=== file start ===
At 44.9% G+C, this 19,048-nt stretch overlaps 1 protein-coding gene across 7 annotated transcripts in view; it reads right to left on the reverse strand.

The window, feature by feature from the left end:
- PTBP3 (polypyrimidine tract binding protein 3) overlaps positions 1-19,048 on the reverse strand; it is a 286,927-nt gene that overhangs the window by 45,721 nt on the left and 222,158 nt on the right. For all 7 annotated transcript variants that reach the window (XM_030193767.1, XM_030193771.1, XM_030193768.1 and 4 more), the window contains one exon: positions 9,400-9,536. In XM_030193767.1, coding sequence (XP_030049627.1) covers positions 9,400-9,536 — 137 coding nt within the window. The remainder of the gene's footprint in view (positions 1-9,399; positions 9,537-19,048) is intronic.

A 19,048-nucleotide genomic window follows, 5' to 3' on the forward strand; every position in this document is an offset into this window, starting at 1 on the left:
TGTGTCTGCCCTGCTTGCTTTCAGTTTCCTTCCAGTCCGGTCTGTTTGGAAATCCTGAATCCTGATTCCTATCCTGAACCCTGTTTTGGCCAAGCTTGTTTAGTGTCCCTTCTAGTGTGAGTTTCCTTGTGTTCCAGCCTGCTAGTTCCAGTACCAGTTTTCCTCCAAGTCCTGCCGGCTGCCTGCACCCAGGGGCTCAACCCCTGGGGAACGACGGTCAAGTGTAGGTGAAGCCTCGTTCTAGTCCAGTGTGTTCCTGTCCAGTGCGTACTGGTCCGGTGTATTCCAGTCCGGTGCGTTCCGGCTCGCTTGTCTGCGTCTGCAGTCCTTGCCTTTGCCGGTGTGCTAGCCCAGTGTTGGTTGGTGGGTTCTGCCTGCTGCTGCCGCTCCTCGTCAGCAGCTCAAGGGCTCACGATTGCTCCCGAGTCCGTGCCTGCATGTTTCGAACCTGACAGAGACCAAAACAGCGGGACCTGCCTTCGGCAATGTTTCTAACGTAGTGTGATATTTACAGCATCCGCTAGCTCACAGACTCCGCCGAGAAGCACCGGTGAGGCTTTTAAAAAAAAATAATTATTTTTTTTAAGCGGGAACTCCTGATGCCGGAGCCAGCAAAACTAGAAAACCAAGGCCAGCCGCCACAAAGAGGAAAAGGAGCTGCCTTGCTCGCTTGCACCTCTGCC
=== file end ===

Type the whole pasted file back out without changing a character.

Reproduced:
At 44.9% G+C, this 19,048-nt stretch overlaps 1 protein-coding gene across 7 annotated transcripts in view; it reads right to left on the reverse strand.

The window, feature by feature from the left end:
- PTBP3 (polypyrimidine tract binding protein 3) overlaps positions 1-19,048 on the reverse strand; it is a 286,927-nt gene that overhangs the window by 45,721 nt on the left and 222,158 nt on the right. For all 7 annotated transcript variants that reach the window (XM_030193767.1, XM_030193771.1, XM_030193768.1 and 4 more), the window contains one exon: positions 9,400-9,536. In XM_030193767.1, coding sequence (XP_030049627.1) covers positions 9,400-9,536 — 137 coding nt within the window. The remainder of the gene's footprint in view (positions 1-9,399; positions 9,537-19,048) is intronic.

A 19,048-nucleotide genomic window follows, 5' to 3' on the forward strand; every position in this document is an offset into this window, starting at 1 on the left:
TGTGTCTGCCCTGCTTGCTTTCAGTTTCCTTCCAGTCCGGTCTGTTTGGAAATCCTGAATCCTGATTCCTATCCTGAACCCTGTTTTGGCCAAGCTTGTTTAGTGTCCCTTCTAGTGTGAGTTTCCTTGTGTTCCAGCCTGCTAGTTCCAGTACCAGTTTTCCTCCAAGTCCTGCCGGCTGCCTGCACCCAGGGGCTCAACCCCTGGGGAACGACGGTCAAGTGTAGGTGAAGCCTCGTTCTAGTCCAGTGTGTTCCTGTCCAGTGCGTACTGGTCCGGTGTATTCCAGTCCGGTGCGTTCCGGCTCGCTTGTCTGCGTCTGCAGTCCTTGCCTTTGCCGGTGTGCTAGCCCAGTGTTGGTTGGTGGGTTCTGCCTGCTGCTGCCGCTCCTCGTCAGCAGCTCAAGGGCTCACGATTGCTCCCGAGTCCGTGCCTGCATGTTTCGAACCTGACAGAGACCAAAACAGCGGGACCTGCCTTCGGCAATGTTTCTAACGTAGTGTGATATTTACAGCATCCGCTAGCTCACAGACTCCGCCGAGAAGCACCGGTGAGGCTTTTAAAAAAAAATAATTATTTTTTTTAAGCGGGAACTCCTGATGCCGGAGCCAGCAAAACTAGAAAACCAAGGCCAGCCGCCACAAAGAGGAAAAGGAGCTGCCTTGCTCGCTTGCACCTCTGCC